And over its blossom the white thistles spread,
As if placed there in kindness to protect and save
From intruding footsteps the unknown grave,
Guarding the unknown grave.

And there reposes the prophet just;
The Lord was his guide, and in Him was his trust;
He restored the gospel our souls to save
But he now lies low in an unknown grave,
Low in an unknown grave.

God grant that we may watch and pray,
And keep our feet in the narrow way;
Our spirits and body in purity save,
To see him arise from his unknown grave!
God bless that unknown grave.

~ ~ ~ ~

Deseret News
Deseret, Utah
Sunday, July 11, 1999

David Hyrum Smith: He was the sweet singer of Israel
by Dennis Lythgoe

Valeen Tippetts Avery's fascination with the last son of Mormon prophet Joseph Smith came while she was working on a biography of the prophet's wife, Emma. David Hyrum Smith was born in 1844 after the death of his father, and Avery became so interested in him that he became the subject of her Ph.D dissertation.

The title was changed from "Insanity and the Sweet Singer" to "From Mission to Madness: Last Son of the Mormon Prophet," and her dissertation in history at Northern Arizona University became a prize-winning book. (Winner of the locally prestigious Evans Biography award, given by Utah State University, and the Mormon History Association's award for best biography; it has also been nominated for several other awards, including the nationally prestigious Bancroft Prize in History.)According to Avery, David Smith was "the sweet singer of Israel to congregations in the Midwest, because his preaching resembled that of Old Testament prophets -- but he could also sing."

Speaking by telephone from her home in Flagstaff, Ariz., where she teaches history at NAU, Avery said Smith's life was one of both success and tragedy. Although a brilliant and charismatic poet, painter, philosopher, naturalist and highly effective missionary for the Reorganized Church of Jesus Christ of Latter Day Saints in IIlinois, Smith was stricken with mental illness while still in his 30s. He was committed to the Northern Illinois Hospital and Asylum for the Insane, where he remained until his death in 1904.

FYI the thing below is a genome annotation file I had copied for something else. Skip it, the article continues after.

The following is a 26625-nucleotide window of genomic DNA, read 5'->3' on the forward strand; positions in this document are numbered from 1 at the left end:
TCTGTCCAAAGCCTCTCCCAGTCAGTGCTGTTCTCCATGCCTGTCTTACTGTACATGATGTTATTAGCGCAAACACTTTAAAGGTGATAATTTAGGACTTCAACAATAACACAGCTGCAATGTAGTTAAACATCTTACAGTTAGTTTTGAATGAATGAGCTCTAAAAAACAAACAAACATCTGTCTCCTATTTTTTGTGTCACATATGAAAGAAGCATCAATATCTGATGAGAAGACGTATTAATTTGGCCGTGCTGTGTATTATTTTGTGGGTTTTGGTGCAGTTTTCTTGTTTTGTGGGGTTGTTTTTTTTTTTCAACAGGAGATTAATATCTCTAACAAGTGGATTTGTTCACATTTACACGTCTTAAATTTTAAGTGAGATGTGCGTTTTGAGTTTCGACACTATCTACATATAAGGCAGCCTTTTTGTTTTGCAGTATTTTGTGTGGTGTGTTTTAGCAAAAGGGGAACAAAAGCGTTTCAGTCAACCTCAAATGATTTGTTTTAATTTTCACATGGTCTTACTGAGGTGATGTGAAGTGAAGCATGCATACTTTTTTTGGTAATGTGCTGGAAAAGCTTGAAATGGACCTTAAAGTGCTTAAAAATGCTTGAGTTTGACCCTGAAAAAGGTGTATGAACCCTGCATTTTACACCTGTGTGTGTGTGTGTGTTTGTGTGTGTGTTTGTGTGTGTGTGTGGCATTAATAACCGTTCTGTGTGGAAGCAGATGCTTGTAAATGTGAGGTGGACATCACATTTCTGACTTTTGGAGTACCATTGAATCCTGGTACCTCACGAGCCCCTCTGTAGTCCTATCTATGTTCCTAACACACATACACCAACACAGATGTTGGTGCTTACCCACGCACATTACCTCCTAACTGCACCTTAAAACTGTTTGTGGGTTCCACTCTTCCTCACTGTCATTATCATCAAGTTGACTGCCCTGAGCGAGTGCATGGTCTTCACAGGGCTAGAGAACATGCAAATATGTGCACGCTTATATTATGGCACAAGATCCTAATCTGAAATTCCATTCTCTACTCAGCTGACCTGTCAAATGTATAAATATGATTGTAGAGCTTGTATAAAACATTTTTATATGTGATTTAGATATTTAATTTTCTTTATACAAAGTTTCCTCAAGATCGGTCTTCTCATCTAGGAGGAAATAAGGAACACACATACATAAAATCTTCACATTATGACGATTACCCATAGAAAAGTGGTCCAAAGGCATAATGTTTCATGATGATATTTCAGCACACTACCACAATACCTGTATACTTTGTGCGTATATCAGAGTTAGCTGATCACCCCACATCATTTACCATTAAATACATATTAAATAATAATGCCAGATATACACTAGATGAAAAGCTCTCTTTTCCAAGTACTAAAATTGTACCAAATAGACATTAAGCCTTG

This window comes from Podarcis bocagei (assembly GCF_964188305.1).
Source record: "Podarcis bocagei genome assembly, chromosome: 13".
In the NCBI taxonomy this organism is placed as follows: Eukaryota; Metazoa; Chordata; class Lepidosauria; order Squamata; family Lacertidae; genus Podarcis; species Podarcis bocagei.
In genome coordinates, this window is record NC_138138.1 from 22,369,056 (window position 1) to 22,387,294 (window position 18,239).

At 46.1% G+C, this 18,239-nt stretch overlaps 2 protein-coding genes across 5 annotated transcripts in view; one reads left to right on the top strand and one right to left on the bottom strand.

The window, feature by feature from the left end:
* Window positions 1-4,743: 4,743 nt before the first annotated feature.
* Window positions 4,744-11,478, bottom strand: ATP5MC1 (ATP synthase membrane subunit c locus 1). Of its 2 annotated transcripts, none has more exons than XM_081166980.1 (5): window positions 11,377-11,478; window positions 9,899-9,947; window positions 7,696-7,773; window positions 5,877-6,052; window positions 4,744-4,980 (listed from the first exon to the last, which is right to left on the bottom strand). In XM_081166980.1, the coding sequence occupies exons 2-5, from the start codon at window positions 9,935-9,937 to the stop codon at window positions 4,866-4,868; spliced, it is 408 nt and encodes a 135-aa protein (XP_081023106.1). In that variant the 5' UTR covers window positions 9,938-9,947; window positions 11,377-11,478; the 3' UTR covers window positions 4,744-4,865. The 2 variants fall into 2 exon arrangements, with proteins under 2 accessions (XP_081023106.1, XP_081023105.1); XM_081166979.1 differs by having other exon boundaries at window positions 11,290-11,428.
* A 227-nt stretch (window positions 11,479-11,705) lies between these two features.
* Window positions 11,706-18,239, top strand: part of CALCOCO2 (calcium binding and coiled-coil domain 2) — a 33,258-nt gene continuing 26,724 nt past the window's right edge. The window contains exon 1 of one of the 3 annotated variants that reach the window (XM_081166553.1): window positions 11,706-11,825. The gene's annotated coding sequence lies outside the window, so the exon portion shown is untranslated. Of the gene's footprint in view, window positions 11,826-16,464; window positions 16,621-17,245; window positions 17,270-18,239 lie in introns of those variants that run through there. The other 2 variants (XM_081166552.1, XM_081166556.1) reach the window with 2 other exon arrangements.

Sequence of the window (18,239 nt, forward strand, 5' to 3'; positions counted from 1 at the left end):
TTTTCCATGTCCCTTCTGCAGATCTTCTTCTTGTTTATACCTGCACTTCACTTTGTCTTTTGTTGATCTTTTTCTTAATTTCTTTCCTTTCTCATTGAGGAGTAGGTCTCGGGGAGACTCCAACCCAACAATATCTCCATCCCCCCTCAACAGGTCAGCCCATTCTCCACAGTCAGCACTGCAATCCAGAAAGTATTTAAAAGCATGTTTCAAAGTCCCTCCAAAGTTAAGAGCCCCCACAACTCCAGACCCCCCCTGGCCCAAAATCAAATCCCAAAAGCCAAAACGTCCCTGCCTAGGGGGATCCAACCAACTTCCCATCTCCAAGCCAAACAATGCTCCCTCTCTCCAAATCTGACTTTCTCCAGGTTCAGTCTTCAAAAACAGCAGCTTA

While his older brother, Joseph Smith III, was serving as president of the RLDS Church, David Smith felt that going on a mission to Utah, to try to convert the "Brighamites," was his most important duty, and he did so several times. In spite of the conflict that existed between the LDS and the RLDS Churches, Smith managed to make friends with many Utah Mormons. And even though he and Brigham Young exchanged harsh words, there is evidence that they felt a natural affinity for one another. There was no one Young respected more than Smith's father, and he wanted Smith in the Utah Church. Meanwhile, Smith felt moved to teach Young the error of his ways.